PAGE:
Showgirls Lorelei Lee and Dorothy Shaw travel to Paris, pursued by a private detective hired by the suspicious father of Lorelei's fiancé, as well as a rich, enamored old man and many other doting admirers.
The titular river unites a farmer recently released from prison, his young son, and an ambitious saloon singer. In order to survive, each must be purged of anger, and each must learn to understand and care for the others.
When billionaire Jean-Marc Clement learns that he is to be satirized in an off-Broadway revue, he passes himself off as an actor playing him in order to get closer to the beautiful star of the show, Amanda Dell.
With his family away for their annual summer holiday, New Yorker Richard Sherman decides he has the opportunity to live a bachelor's life - to eat and drink what he wants and basically to enjoy life without wife and son. The beautiful but ditsy blond from the apartment above his catches his eye and they soon start spending time together. It's all innocent though there is little doubt that Sherman is attracted to her. Any lust he may be feeling is played out in his own imagination however.Written by
In the scene where Richard opens the door for The Girl, at the time she forgot her front door keys, he gets out of the apartment to talk to her and look at her going upstairs. When he gets out the lights are on, but when he come back after he hurt his neck, the lights are off. See more »
Well, how about some music?
Let's see what we've got here. Debussy, Ravel, Stravinsky... Hey, how about this one? Rachmaninoff, the "Second Piano Concerto." You look to me like a big Rachmaninoff girl.
I do? Funny, I don't know anything about music.
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When the title appears, one arm of the T in ITCH reaches down and scratches the stem of the letter. See more »
Due to the Hayes Production code (censorship) issues of the time, Director Billy Wilder was forced to cut some footage that was judged to be too racy to have in the film. AMC showed some of the censored footage on a _"Backstory" (2001)_ episode. The cut material includes:
A full shot of Marilyn Monroe's skirt being blown clear above her waist, which was included in the poster but deemed too suggestive to have in the film.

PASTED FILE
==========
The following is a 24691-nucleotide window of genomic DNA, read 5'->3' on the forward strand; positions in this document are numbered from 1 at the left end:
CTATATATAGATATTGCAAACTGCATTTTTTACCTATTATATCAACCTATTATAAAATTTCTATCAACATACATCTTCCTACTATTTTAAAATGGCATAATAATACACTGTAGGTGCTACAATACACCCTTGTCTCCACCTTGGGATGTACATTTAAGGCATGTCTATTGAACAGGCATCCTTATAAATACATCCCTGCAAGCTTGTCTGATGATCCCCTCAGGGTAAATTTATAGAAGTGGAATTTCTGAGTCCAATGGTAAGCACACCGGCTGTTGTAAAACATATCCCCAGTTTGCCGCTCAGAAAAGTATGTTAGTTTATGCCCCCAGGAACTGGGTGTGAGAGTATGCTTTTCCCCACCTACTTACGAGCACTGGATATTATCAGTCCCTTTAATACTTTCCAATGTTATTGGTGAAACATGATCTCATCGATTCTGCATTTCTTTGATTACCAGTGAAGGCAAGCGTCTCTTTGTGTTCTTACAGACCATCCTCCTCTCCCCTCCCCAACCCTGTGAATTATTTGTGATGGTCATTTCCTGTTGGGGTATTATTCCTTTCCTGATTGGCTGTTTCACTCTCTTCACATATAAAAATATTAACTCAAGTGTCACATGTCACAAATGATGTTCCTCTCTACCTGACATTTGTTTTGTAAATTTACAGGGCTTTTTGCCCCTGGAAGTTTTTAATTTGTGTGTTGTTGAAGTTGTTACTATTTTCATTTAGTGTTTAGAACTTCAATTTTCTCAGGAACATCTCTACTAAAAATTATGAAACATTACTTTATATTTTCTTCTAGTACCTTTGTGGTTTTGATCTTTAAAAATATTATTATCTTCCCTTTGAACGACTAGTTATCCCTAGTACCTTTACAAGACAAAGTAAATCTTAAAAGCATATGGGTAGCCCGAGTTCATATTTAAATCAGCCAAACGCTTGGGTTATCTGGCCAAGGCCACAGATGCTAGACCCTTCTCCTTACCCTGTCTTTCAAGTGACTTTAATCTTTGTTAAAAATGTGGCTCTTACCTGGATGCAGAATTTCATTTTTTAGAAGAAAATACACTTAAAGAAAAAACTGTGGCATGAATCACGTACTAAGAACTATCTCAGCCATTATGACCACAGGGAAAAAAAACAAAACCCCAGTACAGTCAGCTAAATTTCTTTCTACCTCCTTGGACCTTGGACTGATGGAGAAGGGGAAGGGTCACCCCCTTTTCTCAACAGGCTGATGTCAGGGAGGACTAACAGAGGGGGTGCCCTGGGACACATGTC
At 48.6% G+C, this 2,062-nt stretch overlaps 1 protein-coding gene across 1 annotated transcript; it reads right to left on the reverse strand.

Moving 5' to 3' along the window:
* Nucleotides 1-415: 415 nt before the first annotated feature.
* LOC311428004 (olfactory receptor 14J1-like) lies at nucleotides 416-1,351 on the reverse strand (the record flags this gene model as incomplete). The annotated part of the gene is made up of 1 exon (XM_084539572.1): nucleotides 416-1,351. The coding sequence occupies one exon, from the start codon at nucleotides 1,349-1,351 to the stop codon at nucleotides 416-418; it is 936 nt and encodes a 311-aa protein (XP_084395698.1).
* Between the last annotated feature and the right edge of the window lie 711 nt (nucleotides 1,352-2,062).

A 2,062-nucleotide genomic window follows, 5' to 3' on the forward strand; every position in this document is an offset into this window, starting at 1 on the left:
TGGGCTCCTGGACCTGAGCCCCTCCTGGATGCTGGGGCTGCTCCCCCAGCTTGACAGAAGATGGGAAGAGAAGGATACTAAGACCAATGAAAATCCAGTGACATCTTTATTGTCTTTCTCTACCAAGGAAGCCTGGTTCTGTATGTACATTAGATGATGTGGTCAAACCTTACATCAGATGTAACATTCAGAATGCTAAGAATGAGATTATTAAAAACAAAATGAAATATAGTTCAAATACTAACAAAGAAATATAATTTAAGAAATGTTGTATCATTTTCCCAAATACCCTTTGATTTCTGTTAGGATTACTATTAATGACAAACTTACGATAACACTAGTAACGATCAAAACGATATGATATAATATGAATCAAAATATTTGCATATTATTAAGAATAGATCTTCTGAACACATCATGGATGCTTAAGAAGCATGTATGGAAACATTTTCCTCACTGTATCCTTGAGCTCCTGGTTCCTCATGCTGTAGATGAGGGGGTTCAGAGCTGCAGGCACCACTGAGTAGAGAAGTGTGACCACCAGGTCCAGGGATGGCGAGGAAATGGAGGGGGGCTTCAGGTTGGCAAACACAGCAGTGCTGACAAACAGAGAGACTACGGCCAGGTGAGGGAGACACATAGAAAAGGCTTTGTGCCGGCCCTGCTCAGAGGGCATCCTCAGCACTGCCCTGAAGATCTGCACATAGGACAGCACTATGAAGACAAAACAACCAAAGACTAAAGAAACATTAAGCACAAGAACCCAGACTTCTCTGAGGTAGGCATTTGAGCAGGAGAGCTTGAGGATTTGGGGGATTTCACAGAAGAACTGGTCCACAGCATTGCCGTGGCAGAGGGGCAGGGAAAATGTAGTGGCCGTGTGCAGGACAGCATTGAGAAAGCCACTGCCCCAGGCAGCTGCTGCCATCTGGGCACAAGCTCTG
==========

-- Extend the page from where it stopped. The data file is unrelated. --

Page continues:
Extended portion of the skirt scene in which Marilyn Monroe's skirt is again blown by the subway, and then there is a dialogue in which she tells Tom Ewell: "You should wear a skirt; I am feeling sorry for you in those hot pants!" (this deleted scene is also featured on the 20th Century Fox DVD release)
A scene in which Marilyn Monroeis in the bathtub covered with bubbles, and gets her toe stuck in the faucet. The plumber, attempting to free her, drops his wrench in the bathtub and plunges his full arm towards the bottom of it to fish his tool. He is obviously embarrassed but Marilyn simply gives him a conniving look saying "It's OK!" (this deleted scene is also featured on the 20th Century Fox DVD release)
Different, less suggestive angles were used in the scene which included the famous "undies in the icebox" dialogue.
The film succeeds mainly because of Marilyn Monroe's obvious charisma and appeal - she really shines in this as the dizzy, curvy blonde upstairs. Tom Ewell has been married seven years and has seen his wife and son away for the summer - he determines not to smoke, not to drink, and not to chase women. The moment Monroe wiggles up those stairs all that goes out of the window and he starts fantasising about the new arrival.
There are a lot of funny situations and you're never quite sure what it in Ewell's head and what is real (well, I wasn't anyway). I love the scene where they are playing Chopsticks and of course, that old chestnut the 2nd Rach concerto rears its head! Victor Moore plays a doddery plumber and Oscar Homolka a shrink who advises Ewell not to consider anything as drastic as murder until he can get simple problems sorted out, while Evelyn Keyes makes the most of her few appearances as Ewell's wife (or is she his conscience?!).
The film is fun, the famous skirt and grid scene is now legendary (but quite unlike the often-seen poster shot), and there is much in this bouncy production after nearly fifty years to entertain pretty much anyone.
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